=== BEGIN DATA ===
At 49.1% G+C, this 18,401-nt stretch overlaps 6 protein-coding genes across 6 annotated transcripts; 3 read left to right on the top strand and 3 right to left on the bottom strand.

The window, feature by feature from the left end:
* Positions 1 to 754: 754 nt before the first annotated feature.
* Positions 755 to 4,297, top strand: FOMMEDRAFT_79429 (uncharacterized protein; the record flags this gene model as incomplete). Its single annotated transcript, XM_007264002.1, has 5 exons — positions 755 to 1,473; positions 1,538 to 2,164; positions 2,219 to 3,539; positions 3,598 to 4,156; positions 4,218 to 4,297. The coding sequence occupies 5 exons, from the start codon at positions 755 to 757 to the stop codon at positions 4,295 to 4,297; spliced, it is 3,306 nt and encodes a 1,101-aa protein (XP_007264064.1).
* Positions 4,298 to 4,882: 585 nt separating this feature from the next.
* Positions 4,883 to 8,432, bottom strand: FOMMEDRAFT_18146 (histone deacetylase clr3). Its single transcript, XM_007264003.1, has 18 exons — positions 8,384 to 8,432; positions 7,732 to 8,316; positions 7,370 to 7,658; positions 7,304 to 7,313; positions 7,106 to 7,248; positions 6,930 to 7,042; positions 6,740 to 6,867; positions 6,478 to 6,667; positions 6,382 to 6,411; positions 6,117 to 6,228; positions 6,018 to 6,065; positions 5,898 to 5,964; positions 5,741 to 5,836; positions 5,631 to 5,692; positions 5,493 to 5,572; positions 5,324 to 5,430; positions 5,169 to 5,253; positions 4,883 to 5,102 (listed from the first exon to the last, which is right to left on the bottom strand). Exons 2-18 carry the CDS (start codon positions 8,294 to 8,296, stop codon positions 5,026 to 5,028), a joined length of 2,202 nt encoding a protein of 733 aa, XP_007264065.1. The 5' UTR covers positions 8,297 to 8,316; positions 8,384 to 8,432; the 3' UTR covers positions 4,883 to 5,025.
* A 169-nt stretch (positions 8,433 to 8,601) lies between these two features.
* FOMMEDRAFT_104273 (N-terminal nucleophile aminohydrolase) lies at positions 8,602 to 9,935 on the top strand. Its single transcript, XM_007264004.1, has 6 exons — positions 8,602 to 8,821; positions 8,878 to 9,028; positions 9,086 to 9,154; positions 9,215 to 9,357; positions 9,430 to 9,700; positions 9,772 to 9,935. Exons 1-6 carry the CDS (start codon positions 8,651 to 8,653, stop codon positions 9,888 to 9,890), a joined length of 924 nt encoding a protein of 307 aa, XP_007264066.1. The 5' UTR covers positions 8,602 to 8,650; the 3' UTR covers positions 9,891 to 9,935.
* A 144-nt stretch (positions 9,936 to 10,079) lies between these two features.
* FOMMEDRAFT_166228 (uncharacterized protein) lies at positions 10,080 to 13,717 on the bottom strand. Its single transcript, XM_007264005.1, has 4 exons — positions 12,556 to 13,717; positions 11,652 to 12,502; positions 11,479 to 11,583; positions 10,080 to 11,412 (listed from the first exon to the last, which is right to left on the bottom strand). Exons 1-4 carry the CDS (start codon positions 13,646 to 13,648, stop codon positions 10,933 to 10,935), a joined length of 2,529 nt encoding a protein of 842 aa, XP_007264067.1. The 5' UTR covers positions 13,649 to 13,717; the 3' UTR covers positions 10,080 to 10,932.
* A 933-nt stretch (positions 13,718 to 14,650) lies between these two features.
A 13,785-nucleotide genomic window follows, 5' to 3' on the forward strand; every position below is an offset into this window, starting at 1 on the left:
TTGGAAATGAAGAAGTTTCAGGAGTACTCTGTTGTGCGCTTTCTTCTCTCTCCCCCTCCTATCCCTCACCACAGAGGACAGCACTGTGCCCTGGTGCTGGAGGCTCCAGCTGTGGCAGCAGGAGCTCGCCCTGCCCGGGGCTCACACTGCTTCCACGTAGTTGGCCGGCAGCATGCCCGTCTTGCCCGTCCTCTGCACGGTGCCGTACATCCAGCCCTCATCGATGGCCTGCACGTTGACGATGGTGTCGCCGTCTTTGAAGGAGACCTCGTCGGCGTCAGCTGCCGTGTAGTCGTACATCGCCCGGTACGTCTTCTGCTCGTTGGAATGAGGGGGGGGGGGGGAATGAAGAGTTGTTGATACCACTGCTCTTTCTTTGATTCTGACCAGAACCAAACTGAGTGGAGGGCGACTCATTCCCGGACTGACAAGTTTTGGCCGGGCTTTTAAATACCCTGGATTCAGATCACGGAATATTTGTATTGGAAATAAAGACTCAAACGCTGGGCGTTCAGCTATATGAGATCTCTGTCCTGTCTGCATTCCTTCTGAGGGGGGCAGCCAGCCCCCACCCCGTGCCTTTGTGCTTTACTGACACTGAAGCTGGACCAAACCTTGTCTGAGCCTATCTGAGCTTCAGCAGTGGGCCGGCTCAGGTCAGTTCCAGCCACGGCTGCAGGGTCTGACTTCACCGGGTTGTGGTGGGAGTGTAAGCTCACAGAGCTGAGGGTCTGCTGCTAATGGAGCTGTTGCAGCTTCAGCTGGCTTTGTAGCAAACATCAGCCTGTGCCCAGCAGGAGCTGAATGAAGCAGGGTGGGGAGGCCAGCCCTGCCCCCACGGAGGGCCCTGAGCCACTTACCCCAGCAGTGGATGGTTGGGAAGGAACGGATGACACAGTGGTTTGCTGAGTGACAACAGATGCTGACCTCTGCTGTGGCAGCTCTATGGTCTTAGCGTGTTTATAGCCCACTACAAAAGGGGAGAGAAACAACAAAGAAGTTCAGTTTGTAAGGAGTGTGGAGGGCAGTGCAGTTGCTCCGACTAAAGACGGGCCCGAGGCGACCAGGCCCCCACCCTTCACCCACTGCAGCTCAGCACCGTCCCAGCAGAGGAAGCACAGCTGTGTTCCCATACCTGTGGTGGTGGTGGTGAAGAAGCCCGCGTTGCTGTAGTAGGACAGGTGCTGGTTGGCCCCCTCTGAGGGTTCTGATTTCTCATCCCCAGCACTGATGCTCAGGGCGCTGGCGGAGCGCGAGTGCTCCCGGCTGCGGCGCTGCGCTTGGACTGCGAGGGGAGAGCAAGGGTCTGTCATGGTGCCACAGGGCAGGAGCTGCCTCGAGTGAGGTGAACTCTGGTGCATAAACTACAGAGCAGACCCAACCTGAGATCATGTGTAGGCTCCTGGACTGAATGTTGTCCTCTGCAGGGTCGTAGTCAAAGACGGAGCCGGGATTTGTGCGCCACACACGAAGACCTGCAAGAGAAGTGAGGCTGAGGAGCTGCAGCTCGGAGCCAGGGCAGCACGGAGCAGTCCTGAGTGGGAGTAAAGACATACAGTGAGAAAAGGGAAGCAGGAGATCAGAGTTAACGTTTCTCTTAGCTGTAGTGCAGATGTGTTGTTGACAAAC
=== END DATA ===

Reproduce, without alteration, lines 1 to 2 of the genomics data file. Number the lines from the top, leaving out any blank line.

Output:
At 49.1% G+C, this 18,401-nt stretch overlaps 6 protein-coding genes across 6 annotated transcripts; 3 read left to right on the top strand and 3 right to left on the bottom strand.

The window, feature by feature from the left end: